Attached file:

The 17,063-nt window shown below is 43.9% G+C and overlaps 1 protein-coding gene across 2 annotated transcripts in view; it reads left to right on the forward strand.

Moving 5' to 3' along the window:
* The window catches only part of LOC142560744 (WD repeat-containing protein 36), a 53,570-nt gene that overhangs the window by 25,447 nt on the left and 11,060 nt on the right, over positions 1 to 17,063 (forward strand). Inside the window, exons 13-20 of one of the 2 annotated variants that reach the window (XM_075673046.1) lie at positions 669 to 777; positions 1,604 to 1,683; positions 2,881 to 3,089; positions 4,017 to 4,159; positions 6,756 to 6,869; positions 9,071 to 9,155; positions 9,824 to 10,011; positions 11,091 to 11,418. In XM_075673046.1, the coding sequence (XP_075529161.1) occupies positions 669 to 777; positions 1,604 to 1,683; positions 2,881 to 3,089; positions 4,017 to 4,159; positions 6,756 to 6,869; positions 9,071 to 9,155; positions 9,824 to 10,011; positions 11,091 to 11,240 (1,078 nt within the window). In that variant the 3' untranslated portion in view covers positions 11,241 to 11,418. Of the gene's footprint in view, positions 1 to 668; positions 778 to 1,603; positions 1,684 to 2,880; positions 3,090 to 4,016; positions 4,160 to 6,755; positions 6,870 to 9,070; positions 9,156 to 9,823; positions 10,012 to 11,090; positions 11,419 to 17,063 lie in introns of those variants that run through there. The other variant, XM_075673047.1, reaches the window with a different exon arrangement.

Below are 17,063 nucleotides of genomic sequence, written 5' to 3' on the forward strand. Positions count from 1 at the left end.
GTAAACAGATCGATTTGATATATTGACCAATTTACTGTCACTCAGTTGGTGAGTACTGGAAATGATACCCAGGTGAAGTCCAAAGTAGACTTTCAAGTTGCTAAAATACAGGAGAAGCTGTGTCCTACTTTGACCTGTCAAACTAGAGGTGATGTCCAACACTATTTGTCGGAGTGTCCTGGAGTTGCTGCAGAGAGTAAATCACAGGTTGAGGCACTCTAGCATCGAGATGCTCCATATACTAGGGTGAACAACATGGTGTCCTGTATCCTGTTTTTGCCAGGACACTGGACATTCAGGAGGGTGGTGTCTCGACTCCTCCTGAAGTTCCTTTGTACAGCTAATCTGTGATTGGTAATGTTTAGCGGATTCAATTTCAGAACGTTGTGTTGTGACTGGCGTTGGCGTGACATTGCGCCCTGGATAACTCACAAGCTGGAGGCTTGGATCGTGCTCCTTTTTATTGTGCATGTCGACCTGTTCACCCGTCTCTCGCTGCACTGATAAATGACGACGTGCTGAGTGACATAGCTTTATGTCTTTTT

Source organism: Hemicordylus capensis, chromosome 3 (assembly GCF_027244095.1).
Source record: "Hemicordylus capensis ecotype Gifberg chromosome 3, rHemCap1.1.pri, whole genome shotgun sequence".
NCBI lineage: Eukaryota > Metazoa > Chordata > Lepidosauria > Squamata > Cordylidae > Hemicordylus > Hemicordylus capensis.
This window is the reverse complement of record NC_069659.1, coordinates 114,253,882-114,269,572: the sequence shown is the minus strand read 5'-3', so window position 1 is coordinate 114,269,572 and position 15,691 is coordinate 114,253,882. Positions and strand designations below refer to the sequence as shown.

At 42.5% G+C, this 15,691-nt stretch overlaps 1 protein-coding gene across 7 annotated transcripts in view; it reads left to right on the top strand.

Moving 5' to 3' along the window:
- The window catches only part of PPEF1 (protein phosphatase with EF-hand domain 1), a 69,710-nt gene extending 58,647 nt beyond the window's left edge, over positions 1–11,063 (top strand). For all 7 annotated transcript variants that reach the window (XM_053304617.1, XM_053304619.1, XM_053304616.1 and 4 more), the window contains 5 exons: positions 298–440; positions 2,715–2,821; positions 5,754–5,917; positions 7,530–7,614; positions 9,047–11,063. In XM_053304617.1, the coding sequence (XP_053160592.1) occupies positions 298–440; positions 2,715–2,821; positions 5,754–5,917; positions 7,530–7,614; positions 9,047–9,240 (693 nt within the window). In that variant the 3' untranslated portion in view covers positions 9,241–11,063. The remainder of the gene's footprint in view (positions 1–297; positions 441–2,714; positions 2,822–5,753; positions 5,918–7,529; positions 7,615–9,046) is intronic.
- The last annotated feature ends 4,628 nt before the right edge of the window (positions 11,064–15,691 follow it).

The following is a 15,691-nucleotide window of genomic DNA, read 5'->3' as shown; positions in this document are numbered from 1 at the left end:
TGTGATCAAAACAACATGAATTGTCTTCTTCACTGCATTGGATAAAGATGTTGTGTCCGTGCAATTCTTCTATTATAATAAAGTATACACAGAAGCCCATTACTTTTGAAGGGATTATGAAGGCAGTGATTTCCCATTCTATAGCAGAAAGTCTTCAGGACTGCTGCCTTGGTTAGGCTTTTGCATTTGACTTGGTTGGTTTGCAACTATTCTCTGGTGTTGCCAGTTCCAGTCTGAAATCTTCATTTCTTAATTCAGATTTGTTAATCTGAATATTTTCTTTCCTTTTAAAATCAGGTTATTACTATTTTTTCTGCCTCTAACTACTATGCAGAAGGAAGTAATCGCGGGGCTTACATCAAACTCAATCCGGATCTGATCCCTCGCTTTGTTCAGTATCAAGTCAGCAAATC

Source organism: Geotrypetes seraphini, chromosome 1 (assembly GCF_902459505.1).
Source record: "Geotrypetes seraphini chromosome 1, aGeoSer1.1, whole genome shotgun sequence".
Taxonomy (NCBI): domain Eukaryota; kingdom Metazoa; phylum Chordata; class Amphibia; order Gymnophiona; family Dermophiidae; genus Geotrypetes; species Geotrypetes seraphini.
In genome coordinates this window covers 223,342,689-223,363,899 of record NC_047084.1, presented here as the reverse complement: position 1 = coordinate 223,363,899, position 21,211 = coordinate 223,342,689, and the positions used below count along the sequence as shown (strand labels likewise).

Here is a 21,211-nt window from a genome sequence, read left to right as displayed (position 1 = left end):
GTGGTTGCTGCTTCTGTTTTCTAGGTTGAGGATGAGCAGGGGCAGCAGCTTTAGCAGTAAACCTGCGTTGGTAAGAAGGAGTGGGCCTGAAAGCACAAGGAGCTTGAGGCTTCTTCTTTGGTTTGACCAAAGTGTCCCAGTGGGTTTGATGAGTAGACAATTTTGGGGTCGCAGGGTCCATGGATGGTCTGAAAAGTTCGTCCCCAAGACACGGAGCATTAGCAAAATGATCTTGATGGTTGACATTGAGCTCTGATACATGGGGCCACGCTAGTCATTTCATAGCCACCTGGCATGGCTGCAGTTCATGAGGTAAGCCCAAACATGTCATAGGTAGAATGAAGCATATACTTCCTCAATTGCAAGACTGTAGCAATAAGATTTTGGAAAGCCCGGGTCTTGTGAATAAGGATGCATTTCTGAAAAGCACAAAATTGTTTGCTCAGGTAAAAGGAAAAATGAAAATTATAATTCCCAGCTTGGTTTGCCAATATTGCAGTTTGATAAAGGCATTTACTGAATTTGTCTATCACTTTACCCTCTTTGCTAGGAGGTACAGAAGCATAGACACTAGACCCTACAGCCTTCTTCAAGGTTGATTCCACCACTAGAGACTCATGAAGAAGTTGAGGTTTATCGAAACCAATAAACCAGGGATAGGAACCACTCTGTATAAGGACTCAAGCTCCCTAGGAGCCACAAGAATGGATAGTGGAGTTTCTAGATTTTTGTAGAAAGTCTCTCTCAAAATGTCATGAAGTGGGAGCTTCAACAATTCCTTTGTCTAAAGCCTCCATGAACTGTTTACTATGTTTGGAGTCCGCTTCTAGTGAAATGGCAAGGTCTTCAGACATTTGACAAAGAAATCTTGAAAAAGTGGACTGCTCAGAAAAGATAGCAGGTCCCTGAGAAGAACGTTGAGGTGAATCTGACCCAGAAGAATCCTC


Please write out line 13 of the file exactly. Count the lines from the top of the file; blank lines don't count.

- The last annotated feature ends 4,628 nt before the right edge of the window (positions 11,064–15,691 follow it).